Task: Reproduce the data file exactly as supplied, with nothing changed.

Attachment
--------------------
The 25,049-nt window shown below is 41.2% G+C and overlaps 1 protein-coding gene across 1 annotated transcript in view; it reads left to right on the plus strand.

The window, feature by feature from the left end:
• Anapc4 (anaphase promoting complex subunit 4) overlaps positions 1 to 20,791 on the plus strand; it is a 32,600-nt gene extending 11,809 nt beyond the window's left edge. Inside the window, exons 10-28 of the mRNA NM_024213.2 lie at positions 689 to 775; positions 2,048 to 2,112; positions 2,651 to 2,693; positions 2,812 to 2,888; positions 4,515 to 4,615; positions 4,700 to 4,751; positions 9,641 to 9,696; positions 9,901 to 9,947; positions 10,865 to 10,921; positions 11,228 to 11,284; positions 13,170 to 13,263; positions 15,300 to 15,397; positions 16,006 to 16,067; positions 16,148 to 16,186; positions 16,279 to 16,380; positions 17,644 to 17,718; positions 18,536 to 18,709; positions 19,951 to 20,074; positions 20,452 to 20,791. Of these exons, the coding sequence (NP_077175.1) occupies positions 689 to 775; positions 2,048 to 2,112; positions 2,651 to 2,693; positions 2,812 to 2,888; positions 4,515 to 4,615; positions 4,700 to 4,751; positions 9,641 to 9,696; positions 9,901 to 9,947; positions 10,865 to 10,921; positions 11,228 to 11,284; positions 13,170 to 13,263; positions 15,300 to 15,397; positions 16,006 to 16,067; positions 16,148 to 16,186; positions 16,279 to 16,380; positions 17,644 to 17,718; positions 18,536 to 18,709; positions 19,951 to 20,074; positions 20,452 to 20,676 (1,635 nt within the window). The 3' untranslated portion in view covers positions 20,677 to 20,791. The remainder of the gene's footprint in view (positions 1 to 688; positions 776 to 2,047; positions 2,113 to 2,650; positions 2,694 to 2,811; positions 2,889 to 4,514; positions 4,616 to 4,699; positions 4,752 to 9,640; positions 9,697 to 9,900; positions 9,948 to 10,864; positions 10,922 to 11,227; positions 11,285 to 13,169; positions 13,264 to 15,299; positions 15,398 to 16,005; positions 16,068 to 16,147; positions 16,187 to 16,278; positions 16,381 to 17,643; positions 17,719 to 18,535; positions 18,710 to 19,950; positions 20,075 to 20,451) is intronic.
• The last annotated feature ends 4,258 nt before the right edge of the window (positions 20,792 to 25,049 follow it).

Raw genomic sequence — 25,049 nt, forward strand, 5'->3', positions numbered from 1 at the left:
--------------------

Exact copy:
The 25,049-nt window shown below is 41.2% G+C and overlaps 1 protein-coding gene across 1 annotated transcript in view; it reads left to right on the plus strand.

The window, feature by feature from the left end:
• Anapc4 (anaphase promoting complex subunit 4) overlaps positions 1 to 20,791 on the plus strand; it is a 32,600-nt gene extending 11,809 nt beyond the window's left edge. Inside the window, exons 10-28 of the mRNA NM_024213.2 lie at positions 689 to 775; positions 2,048 to 2,112; positions 2,651 to 2,693; positions 2,812 to 2,888; positions 4,515 to 4,615; positions 4,700 to 4,751; positions 9,641 to 9,696; positions 9,901 to 9,947; positions 10,865 to 10,921; positions 11,228 to 11,284; positions 13,170 to 13,263; positions 15,300 to 15,397; positions 16,006 to 16,067; positions 16,148 to 16,186; positions 16,279 to 16,380; positions 17,644 to 17,718; positions 18,536 to 18,709; positions 19,951 to 20,074; positions 20,452 to 20,791. Of these exons, the coding sequence (NP_077175.1) occupies positions 689 to 775; positions 2,048 to 2,112; positions 2,651 to 2,693; positions 2,812 to 2,888; positions 4,515 to 4,615; positions 4,700 to 4,751; positions 9,641 to 9,696; positions 9,901 to 9,947; positions 10,865 to 10,921; positions 11,228 to 11,284; positions 13,170 to 13,263; positions 15,300 to 15,397; positions 16,006 to 16,067; positions 16,148 to 16,186; positions 16,279 to 16,380; positions 17,644 to 17,718; positions 18,536 to 18,709; positions 19,951 to 20,074; positions 20,452 to 20,676 (1,635 nt within the window). The 3' untranslated portion in view covers positions 20,677 to 20,791. The remainder of the gene's footprint in view (positions 1 to 688; positions 776 to 2,047; positions 2,113 to 2,650; positions 2,694 to 2,811; positions 2,889 to 4,514; positions 4,616 to 4,699; positions 4,752 to 9,640; positions 9,697 to 9,900; positions 9,948 to 10,864; positions 10,922 to 11,227; positions 11,285 to 13,169; positions 13,264 to 15,299; positions 15,398 to 16,005; positions 16,068 to 16,147; positions 16,187 to 16,278; positions 16,381 to 17,643; positions 17,719 to 18,535; positions 18,710 to 19,950; positions 20,075 to 20,451) is intronic.
• The last annotated feature ends 4,258 nt before the right edge of the window (positions 20,792 to 25,049 follow it).

Raw genomic sequence — 25,049 nt, forward strand, 5'->3', positions numbered from 1 at the left: